Yes, I’m going to repeat the question because we are doing the thing webcast. I should have repeated yours too, Eric. So, the question is, from us looking at business development, what would we like to add to the stable, if you will.
If I stepped back from — we’ve got three or four areas where we are focused from a product point of view, obviously. We’ve got quite a bit in neurology. We have got an interesting pipeline in oncology. We have a number of things in, call the autoimmune disease area, rheumatology, RA, et cetera. Then we’ve got this — what we call an acute in-hospital setting, which captures the cardiovascular products and probably Factor IX and Factor VIII.
So I would like to see, if we are going to do things that fit in around those categories, I don’t think we need any more categories than we already have. If we had things that — obviously, we’re a company with big powerful products; but that also means it doesn’t have as much diversity as you might like. So when we have a hiccup on TYSABRI we have got a ton of volatility around the stock.



So if we had a way to build out, add to any one of these franchises, and bring in products that either have revenues today or are going to shortly have revenues in the next few years, which would help diversify the revenue base, I think that would be quite interesting.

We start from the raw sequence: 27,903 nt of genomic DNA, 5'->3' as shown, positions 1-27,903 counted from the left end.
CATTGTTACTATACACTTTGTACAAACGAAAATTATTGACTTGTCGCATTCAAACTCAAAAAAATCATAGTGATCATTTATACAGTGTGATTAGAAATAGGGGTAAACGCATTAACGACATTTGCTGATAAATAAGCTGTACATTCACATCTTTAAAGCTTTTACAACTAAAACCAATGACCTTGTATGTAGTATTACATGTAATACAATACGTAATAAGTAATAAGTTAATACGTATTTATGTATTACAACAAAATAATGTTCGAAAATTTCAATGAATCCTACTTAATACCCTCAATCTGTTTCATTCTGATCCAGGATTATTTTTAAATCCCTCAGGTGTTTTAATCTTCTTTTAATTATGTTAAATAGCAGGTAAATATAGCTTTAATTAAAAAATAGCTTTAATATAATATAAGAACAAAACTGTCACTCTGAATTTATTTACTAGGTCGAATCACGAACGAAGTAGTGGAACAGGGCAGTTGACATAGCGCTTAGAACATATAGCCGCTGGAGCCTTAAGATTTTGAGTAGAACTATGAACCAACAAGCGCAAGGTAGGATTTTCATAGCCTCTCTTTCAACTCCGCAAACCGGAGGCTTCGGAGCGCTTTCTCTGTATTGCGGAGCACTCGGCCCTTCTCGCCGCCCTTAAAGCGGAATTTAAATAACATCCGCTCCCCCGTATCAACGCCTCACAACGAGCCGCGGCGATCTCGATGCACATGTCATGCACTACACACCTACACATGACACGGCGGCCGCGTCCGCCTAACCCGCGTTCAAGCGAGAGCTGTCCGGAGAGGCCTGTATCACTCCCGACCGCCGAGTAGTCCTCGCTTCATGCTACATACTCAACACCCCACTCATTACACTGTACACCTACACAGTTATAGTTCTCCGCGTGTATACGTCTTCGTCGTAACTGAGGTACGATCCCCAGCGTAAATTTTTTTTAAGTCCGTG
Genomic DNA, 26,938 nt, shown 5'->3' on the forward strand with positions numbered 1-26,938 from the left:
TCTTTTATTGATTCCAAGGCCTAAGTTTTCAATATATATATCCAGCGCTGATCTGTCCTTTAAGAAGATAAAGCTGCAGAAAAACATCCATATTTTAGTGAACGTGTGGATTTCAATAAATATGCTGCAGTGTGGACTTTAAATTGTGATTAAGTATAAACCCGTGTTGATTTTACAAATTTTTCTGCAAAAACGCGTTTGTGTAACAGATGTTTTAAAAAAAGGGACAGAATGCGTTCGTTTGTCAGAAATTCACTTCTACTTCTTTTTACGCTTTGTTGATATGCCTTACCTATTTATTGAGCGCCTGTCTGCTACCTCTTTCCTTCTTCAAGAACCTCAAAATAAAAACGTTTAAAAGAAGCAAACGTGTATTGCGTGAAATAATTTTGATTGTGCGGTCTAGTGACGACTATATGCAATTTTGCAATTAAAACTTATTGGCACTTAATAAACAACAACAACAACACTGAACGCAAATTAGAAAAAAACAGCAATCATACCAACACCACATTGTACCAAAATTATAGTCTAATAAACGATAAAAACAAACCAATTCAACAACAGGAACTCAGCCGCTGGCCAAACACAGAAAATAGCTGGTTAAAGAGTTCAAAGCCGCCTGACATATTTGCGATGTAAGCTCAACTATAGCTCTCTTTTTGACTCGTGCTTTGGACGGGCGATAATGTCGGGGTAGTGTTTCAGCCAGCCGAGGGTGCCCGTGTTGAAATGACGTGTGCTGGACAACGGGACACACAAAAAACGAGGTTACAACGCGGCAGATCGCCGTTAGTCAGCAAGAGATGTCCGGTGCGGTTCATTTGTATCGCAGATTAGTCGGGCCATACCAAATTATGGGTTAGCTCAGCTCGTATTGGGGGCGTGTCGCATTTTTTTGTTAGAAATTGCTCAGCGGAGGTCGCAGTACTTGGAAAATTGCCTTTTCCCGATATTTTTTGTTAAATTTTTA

Philosophically, you know, we always look at all these products and we say — can you create a shareholder return here? What is the story that makes us believe that in our hands that we can turn one dollar into two? That is the first economic test, and then we look at all the rest of the things like accretion, dilution, and all the rest of the typical analysis. But I think we have been pretty conservative and disciplined.
Having said that, we all know we are going into a marketplace — or we are in a marketplace, we have been there for a while — where equity values are at a place where we haven’t seen for 10 years or so. So I think there are some attractive assets out there potentially. But we will continue to apply a very disciplined approach to that of — can we create a story that not only fits to our strategy, but will create incremental return for the shareholders, add to our growth rate? Yes?
Unidentified Audience Member
(Inaudible question — microphone inaccessible)
Jim Mullen — Biogen Idec — President, CEO